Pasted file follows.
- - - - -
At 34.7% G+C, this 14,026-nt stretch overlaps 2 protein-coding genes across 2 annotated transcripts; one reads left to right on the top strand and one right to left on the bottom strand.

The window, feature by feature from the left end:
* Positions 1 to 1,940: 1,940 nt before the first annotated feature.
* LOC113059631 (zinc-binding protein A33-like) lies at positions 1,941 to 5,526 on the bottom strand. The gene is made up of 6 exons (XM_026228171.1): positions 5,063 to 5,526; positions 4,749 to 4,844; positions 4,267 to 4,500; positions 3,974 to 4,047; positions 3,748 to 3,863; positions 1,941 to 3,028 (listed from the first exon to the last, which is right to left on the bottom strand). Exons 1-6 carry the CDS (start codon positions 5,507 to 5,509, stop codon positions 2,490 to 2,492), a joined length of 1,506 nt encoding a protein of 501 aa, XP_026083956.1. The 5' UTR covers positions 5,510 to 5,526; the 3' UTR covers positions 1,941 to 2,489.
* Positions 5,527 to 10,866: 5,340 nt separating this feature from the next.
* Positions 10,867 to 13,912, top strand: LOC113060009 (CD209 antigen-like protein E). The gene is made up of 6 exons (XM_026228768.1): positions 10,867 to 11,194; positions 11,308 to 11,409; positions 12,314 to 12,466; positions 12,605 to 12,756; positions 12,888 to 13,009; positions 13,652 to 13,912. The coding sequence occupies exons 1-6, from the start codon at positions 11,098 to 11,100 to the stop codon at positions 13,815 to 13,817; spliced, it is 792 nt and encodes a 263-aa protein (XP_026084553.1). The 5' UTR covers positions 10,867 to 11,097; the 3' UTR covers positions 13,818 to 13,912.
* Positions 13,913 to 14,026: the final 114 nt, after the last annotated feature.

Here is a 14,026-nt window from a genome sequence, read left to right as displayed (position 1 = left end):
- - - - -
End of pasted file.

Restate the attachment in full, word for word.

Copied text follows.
At 34.7% G+C, this 14,026-nt stretch overlaps 2 protein-coding genes across 2 annotated transcripts; one reads left to right on the top strand and one right to left on the bottom strand.

The window, feature by feature from the left end:
* Positions 1 to 1,940: 1,940 nt before the first annotated feature.
* LOC113059631 (zinc-binding protein A33-like) lies at positions 1,941 to 5,526 on the bottom strand. The gene is made up of 6 exons (XM_026228171.1): positions 5,063 to 5,526; positions 4,749 to 4,844; positions 4,267 to 4,500; positions 3,974 to 4,047; positions 3,748 to 3,863; positions 1,941 to 3,028 (listed from the first exon to the last, which is right to left on the bottom strand). Exons 1-6 carry the CDS (start codon positions 5,507 to 5,509, stop codon positions 2,490 to 2,492), a joined length of 1,506 nt encoding a protein of 501 aa, XP_026083956.1. The 5' UTR covers positions 5,510 to 5,526; the 3' UTR covers positions 1,941 to 2,489.
* Positions 5,527 to 10,866: 5,340 nt separating this feature from the next.
* Positions 10,867 to 13,912, top strand: LOC113060009 (CD209 antigen-like protein E). The gene is made up of 6 exons (XM_026228768.1): positions 10,867 to 11,194; positions 11,308 to 11,409; positions 12,314 to 12,466; positions 12,605 to 12,756; positions 12,888 to 13,009; positions 13,652 to 13,912. The coding sequence occupies exons 1-6, from the start codon at positions 11,098 to 11,100 to the stop codon at positions 13,815 to 13,817; spliced, it is 792 nt and encodes a 263-aa protein (XP_026084553.1). The 5' UTR covers positions 10,867 to 11,097; the 3' UTR covers positions 13,818 to 13,912.
* Positions 13,913 to 14,026: the final 114 nt, after the last annotated feature.

Here is a 14,026-nt window from a genome sequence, read left to right as displayed (position 1 = left end):